Backyard putting green - digging foundation
Garden putting green build laying foundation
Backyard putting green - foundation base layer
Garden putting green - foundation layers
Backyard putting green - foundation finished
Garden putting green

What kind of sand goes under an artificial putting green?

You'll need two types of sand for your green project:

  1. Orange construction (aka builder's / cement) sand for the base layer under your green
  2. Washed sports sand to top dress your putting surface to make sure the golf ball runs smoothly over the

Do you really need both?

Yes - they do completely different things. Construction sand has square grains which lock together to form a tight bond, PGA sand has round grains, designed NOT to lock together and therefore allow water to pass more easily through.

Putting in the holes

Now this bit is not easy! Once you've worked out where your hole locations are going to be, dig a hole into the base layers which is large enough to accommodate a golf hole. Once it's sunk into the foundation, mix up some thick cement to hold the cup in place and bring the area around the cup up to the level of the foundation again.

As the cement sets, move the cup repeatedly to ensure it doesn't stick the cup in place for good. You'll need to move it around and raise and lower it to help you cut through the turf once it's installed - again with a utility knife.

Cutting the turf layer to the exact shape of the hole obviously has to be done after you've installed both the weed barrier membrane and the putting green surface (the next step), but to finish off with the hole installation - you basically have to cut through the artificial turf and cut round the inside of the hole to make sure the hole putting green mat is the same size and exactly the same position as the hole you've sunk into the foundation.

This is not easy and I advise you to watch the video above carefully before attempting it.

How to install the green surface and fringe grass

Once you've built and compacted a solid foundation for your green (see the video above for precise how-to instructions), the next step in the installation process is to lay pieces of putting green grass out and cut the shape of the putting green desired.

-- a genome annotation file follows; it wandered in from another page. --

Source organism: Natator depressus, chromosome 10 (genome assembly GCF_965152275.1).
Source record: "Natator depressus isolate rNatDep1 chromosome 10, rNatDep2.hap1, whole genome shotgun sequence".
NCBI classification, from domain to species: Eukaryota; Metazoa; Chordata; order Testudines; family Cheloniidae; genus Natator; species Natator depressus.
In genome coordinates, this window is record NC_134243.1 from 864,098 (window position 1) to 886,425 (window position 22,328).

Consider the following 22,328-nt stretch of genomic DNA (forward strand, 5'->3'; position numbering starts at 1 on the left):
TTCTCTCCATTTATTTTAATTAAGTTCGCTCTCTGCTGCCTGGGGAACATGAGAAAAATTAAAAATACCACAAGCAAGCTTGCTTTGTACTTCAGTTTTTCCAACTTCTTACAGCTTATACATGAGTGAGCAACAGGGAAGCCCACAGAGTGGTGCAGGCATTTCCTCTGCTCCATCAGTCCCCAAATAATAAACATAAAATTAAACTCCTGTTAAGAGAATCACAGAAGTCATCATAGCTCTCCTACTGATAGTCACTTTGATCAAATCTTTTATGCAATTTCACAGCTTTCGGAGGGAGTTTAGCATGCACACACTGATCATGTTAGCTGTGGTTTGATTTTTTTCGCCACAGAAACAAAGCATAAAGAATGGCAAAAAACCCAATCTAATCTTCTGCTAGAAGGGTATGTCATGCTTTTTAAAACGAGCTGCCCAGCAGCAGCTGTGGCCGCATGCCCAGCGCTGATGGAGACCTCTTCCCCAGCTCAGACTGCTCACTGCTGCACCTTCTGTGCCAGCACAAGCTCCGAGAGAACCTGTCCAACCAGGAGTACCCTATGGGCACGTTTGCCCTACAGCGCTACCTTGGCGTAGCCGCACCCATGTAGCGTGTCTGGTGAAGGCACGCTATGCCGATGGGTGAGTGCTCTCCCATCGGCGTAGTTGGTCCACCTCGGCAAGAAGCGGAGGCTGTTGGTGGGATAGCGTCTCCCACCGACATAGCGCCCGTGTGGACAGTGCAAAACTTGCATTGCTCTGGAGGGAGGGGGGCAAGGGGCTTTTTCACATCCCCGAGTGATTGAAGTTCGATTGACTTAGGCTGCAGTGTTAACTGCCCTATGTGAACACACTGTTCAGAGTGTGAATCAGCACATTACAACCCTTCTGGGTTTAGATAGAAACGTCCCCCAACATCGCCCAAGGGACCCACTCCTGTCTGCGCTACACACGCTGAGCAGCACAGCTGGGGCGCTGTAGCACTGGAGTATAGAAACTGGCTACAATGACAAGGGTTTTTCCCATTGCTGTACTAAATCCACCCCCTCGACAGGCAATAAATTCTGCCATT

Cutting the strips of turf is easy enough with a utility knife (again the video above shows you how), but it's best to go carefully, you don't want to ruin a whole strip of artificial grass by cutting in the wrong place. That's the quick way to cost yourself a lot of money.

If you do have some small rough edges, it's no big deal - you can lay a fake grass fringe around the edge of your putting green and allow this fringe turf to overhang the green very slightly to hide any unsightly cuts.

You secure the green surface and cuts of fringe with landscape spikes to hold it all in position. You'll need to install a spike about every 4-5 inches.

What's the best material for a putting green?

The market leaders in artificial putting green surfaces are Huxley and Southwest Greens. Both focus mainly on commercial putting green and practice facilities, but if you have a large enough backyard project, they might be interested. They both make a big play of the fact that balls landing on their greens react the same way as balls on natural turf.

Bella Turf also offer a putting green kit which gets great reviews, so they'd be worth checking out. Putting green kits have the benefit you get everything you need to install your putting green without having to measure and calculate your requirements.

For my project, I was limited by budget, so I bought everything I needed separately. I found the turf strips from a local company I found online. There are quite a few sellers on eBay and you don't need to rule them out on the grounds of quality, as everyone I spoke to was happy to send through a sample square of turf material so you can choose the best one for you.

Why put sand on a DIY putting green?

Putting sand on my DIY putting green was a crucial step in making it play well. Even though I tried my best to create a perfectly flat surface, and was at least working on a relatively flat location, it wasn't perfectly flat and smooth.